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Am J Ind Med. 2003 Apr;43(4):407-17.

Occupational asthma symptoms and respiratory function among aerial pesticide applicators.

Author information

1
Department of Pediatrics, University of Arkansas for Medical Sciences, Arkansas 72202, USA. JonesStacieM@uams.edu

Abstract

BACKGROUND:

Pesticide exposure has been suggested as one causal factor for the rise in asthma prevalence. The goal of this investigation was to determine the effect of pesticide exposure on respiratory symptoms and lung function in workers with occupational exposure to pesticides.

METHODS:

A prospective, case-controlled study was conducted among pesticide aviators (AV) and community controls (Con). In Phase I, subjects completed an asthma survey and baseline spirometry. In Phase II, subjects reported symptoms, lung function monitoring, and pesticide exposure during two, 14-day periods.

RESULTS:

Phase I-Self-reported asthma and symptoms were similar among AV (n = 135) and Con (n = 118) with 4-6% prevalence reported but with higher rates among smokers. Baseline lung function was similar; although, a higher proportion of AV had forced expiratory volume in one second (FEV(1)) <80% predicted (8% vs. 2%, P = 0.02). Phase II-Self-reported symptoms were similar with 80% of AV (n = 50) and 73% of Con (n = 49) reporting no symptoms. Only 4% of AV and 6% of controls reported increased symptoms from baseline to spray season. Serial lung function did not differ between group and mean diurnal variation in peak expiratory flow improved in both groups between sampling times (AV 18% vs. 14%; Con 19% vs. 16%, P < 0.001).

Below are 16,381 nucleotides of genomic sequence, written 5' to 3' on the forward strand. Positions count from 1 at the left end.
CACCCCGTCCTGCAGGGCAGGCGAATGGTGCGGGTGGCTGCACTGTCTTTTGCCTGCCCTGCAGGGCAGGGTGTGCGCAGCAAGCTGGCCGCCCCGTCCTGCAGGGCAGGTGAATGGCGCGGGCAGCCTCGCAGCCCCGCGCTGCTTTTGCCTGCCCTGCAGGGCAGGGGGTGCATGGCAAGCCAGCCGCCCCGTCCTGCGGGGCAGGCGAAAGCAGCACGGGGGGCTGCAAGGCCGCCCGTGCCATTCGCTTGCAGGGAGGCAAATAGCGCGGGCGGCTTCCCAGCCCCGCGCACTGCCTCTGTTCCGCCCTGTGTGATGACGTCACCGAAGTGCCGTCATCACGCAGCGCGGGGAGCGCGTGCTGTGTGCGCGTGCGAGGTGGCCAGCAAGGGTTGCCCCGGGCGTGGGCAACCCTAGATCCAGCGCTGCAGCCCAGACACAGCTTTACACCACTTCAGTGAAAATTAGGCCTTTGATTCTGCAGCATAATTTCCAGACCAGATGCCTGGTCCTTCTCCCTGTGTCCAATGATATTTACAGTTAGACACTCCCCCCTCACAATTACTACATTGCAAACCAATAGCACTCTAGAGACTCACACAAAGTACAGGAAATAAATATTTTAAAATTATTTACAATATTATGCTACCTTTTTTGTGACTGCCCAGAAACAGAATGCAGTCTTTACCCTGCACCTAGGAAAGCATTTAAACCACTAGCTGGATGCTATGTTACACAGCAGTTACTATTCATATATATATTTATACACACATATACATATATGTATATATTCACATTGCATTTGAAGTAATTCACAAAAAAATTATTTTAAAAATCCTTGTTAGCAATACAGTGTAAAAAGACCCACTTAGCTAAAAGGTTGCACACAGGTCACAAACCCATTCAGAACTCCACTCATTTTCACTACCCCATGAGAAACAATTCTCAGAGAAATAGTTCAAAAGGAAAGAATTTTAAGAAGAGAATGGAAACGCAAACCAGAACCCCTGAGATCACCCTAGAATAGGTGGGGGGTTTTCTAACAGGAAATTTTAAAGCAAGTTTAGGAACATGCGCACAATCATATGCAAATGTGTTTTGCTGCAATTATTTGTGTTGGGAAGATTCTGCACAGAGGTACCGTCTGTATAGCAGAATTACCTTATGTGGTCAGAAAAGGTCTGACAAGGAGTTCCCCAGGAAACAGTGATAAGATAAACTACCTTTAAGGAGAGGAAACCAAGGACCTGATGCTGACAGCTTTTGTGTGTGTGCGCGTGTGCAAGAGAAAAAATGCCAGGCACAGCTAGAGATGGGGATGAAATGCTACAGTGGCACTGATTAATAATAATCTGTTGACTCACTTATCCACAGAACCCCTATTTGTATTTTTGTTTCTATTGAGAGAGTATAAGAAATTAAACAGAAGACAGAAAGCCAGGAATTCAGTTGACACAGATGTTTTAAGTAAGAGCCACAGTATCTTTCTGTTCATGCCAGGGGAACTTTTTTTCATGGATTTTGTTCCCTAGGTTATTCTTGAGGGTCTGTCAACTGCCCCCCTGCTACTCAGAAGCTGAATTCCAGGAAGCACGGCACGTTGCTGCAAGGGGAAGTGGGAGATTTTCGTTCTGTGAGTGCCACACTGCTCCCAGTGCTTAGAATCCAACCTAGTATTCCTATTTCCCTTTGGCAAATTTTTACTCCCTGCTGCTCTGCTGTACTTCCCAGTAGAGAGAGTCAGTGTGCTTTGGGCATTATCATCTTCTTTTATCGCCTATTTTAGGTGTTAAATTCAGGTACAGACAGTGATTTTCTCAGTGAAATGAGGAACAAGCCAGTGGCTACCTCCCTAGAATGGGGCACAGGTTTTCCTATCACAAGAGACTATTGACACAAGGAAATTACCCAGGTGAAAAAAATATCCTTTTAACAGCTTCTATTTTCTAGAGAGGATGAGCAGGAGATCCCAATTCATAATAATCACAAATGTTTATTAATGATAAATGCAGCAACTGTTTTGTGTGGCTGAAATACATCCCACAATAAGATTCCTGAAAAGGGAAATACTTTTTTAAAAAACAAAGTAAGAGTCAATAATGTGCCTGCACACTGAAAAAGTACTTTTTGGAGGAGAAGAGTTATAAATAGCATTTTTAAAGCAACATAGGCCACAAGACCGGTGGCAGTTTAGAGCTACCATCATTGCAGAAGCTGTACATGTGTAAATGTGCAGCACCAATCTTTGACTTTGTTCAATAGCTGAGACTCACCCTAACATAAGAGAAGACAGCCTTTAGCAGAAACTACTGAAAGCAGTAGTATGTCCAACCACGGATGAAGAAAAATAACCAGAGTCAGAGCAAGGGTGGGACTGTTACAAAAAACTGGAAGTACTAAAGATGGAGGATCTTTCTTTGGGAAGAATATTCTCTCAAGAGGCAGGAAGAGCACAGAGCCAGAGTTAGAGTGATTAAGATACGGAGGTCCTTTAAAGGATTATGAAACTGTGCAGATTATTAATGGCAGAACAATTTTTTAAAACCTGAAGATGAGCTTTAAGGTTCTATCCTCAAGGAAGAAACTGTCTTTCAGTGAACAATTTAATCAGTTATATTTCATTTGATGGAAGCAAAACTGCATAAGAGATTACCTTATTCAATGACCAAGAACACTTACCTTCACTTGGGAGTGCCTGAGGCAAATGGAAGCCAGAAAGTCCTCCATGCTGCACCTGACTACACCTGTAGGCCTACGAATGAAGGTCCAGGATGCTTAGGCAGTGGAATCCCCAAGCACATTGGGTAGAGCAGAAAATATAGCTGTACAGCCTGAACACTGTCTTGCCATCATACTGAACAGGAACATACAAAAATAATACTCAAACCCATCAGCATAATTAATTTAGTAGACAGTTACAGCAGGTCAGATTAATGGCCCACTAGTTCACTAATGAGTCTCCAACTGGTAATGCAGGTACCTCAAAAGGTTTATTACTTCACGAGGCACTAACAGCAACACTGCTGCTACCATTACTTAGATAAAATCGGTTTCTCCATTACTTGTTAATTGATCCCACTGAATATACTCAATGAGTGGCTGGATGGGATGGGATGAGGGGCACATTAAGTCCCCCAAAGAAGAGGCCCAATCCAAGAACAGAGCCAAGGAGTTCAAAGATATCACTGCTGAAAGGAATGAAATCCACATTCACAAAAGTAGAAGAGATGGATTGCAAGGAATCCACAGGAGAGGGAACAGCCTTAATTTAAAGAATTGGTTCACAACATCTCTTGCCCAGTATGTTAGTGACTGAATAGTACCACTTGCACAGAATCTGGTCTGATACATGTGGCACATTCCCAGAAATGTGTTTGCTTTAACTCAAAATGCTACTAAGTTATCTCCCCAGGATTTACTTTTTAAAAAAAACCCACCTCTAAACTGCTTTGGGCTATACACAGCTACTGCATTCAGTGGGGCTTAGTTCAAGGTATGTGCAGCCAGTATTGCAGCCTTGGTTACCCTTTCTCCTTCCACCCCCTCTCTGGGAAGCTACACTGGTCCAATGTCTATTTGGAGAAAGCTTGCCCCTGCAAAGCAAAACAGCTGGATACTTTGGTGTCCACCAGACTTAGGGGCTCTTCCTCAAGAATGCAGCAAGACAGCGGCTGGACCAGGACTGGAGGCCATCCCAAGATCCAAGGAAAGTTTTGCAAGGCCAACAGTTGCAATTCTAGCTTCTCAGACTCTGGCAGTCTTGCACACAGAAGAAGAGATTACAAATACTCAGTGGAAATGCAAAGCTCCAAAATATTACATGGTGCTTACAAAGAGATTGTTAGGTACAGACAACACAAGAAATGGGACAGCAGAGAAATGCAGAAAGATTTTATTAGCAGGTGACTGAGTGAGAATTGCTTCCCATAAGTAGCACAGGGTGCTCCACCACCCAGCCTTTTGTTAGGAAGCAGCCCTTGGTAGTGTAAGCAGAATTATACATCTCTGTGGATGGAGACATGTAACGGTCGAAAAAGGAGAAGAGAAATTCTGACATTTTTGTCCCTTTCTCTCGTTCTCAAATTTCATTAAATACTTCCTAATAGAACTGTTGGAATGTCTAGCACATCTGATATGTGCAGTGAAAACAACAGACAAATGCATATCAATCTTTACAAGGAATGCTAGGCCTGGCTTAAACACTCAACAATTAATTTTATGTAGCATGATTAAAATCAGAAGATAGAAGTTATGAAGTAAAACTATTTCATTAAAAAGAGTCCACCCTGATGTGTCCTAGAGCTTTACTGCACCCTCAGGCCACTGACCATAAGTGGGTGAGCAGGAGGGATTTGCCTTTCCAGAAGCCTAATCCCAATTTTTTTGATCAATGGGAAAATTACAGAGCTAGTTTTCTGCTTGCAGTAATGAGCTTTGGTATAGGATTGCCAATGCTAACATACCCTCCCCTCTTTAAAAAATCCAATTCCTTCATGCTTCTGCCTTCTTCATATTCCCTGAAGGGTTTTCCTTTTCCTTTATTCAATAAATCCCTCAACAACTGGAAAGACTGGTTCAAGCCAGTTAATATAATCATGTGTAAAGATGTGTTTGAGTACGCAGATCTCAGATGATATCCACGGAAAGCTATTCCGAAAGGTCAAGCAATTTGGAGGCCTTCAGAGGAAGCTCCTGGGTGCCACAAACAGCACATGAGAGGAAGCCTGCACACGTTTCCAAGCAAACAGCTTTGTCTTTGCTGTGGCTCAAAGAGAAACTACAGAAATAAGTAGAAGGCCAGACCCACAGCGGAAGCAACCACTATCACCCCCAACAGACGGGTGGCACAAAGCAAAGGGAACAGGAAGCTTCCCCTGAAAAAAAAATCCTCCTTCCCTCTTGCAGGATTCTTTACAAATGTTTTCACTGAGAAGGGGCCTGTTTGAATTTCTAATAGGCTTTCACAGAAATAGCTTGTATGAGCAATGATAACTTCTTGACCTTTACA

CONCLUSIONS:

This study suggests that among workers with occupational pesticide exposure, asthma symptoms and lung function are similar to those of controls with only community-based exposure.

PMID:
12645096
DOI:
10.1002/ajim.10201
[Indexed for MEDLINE]

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